Let $\mathbb{D}$ be the set of functions $f:[0,1]\to \mathbb{R}$ of class $C^1$ (differentiable with continuous derivative). Let $\mathcal{C}[0,1]$ be the set of continuous functions in $[0,1]$ ($\to \mathbb{R}$). Let $d_1,d_2$ be the metrics given by:

$d_1(f,g)=\displaystyle\int_0^1 |f(x)-g(x)| dx$


$d_2(f,g)=\sup_{x\in[0,1]} |f(x)-g(x)|$

Let $D:\mathbb{D}\to \mathcal{C}[0,1]$ be such that $D(f)=f'$.

a) Is $D:(\mathbb{D},d_1) \to (\mathcal{C}[0,1],d_1)$ a continuous function?

b) Is $D:(\mathbb{D},d_2) \to (\mathcal{C}[0,1],d_2)$ a continuous function?

DISCLAIMER: $D:(\mathbb{D},d_1)$ represents the topologic space given by the metric topology induced by $d_1$ (and so for $d_2$).

Well, this is a bit spoiler, but I'm quite sure that in both cases $D$ is not continuous. The idea would be to think of continuity in the "$\varepsilon-\delta$" sense. Some functions $F,G$ could be very "close", and however $F'$ and $G'$ be very far away. It's not hard to imagine examples of what i'm saying. However, it's a bit difficult to describe the problem precisely.

  • $\begingroup$ Welcome to math stackexchange. I'm glad to see your question is nicely typeset (well done) this adds a lot to the quality of the question. Since this is a learning community, we do expect you to include your own thoughts on the problem (and definitions that may be less familiar or defined differently in various textbooks). Please consider an edit to include what you've thought about and/or tried and where you are stuck. $\endgroup$ – TravisJ Apr 29 '15 at 1:09
  • $\begingroup$ Thanks. I followed your advice, and added some comments of what I've thought. $\endgroup$ – Vladimir Apr 29 '15 at 2:15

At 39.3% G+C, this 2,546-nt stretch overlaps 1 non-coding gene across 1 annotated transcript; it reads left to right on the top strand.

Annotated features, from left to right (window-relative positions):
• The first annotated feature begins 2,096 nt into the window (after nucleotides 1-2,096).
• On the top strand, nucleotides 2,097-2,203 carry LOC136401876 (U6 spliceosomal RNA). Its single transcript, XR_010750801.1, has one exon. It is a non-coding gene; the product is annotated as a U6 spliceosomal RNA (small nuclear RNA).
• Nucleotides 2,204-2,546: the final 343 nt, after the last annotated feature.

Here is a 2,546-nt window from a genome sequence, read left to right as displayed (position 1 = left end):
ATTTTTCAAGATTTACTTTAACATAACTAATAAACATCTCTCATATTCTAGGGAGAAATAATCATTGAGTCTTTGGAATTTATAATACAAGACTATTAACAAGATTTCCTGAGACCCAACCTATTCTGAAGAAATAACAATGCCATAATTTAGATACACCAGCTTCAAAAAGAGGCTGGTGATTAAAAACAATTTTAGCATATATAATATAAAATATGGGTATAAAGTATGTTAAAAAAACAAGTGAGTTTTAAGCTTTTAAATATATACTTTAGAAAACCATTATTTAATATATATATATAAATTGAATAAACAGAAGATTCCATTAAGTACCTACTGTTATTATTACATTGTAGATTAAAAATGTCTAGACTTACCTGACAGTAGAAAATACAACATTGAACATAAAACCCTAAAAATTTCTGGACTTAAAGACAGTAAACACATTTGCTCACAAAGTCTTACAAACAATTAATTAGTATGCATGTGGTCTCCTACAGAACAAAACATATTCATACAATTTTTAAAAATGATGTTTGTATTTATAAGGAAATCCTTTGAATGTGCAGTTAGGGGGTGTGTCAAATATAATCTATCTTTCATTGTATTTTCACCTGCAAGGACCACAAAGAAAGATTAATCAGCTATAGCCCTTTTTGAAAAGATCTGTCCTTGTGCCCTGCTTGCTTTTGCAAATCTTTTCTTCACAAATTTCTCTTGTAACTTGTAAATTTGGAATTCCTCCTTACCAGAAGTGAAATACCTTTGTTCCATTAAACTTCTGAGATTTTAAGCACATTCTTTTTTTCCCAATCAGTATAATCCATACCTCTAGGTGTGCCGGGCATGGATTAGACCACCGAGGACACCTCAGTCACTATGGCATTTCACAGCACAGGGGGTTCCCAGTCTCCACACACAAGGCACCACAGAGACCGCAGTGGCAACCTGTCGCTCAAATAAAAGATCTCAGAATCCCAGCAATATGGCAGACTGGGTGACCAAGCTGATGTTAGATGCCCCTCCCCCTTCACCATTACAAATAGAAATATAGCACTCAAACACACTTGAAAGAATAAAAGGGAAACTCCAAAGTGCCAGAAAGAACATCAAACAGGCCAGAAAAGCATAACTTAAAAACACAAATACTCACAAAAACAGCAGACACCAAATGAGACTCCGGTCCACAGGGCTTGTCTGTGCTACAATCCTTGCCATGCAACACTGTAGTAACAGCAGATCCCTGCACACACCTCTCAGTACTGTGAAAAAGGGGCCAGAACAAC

• $\begingroup$ Looks great. I'll see if I can come up with any hints/suggestions for you. $\endgroup$ – TravisJ Apr 29 '15 at 2:16

Hint: in both cases, you can find a sequence of functions which stay close to $0$, but whose derivatives go further and further away from $0$.

Look at the functions of the form $x^{-p}$ for various $p>0$.

(In fact, you may see that both of these metrics are induced by norms and $D$ is linear, so $D$ is continuous iff it is bounded.)

  • $\begingroup$ I was thinking about these, but are they differentiable on $[0,1]$ since the derivative is undefined at $x=0$? $\endgroup$ – TravisJ Apr 29 '15 at 2:29
  • $\begingroup$ @TravisJ: I have not said that they are already good enough. I'm not solving your exercise, just hinting. You need to fix them (both to be defined and differentiable in $[0,1]$ and to stay close to $0$). $\endgroup$ – tomasz Apr 29 '15 at 2:34
  • $\begingroup$ Ahh, I see... a small "shifty" solution. Nice. $\endgroup$ – TravisJ Apr 29 '15 at 2:37
  • $\begingroup$ @TravisJ: yes, that works. You can also just cut off at some point before $0$ and then use some kind of mollifier or another "smoothing" method. That would give you a global, smooth function on ${\bf R}$, but it takes some more work to do that formally. Shifting is easier if you just want a function on $[0,1]$. $\endgroup$ – tomasz Apr 29 '15 at 17:33

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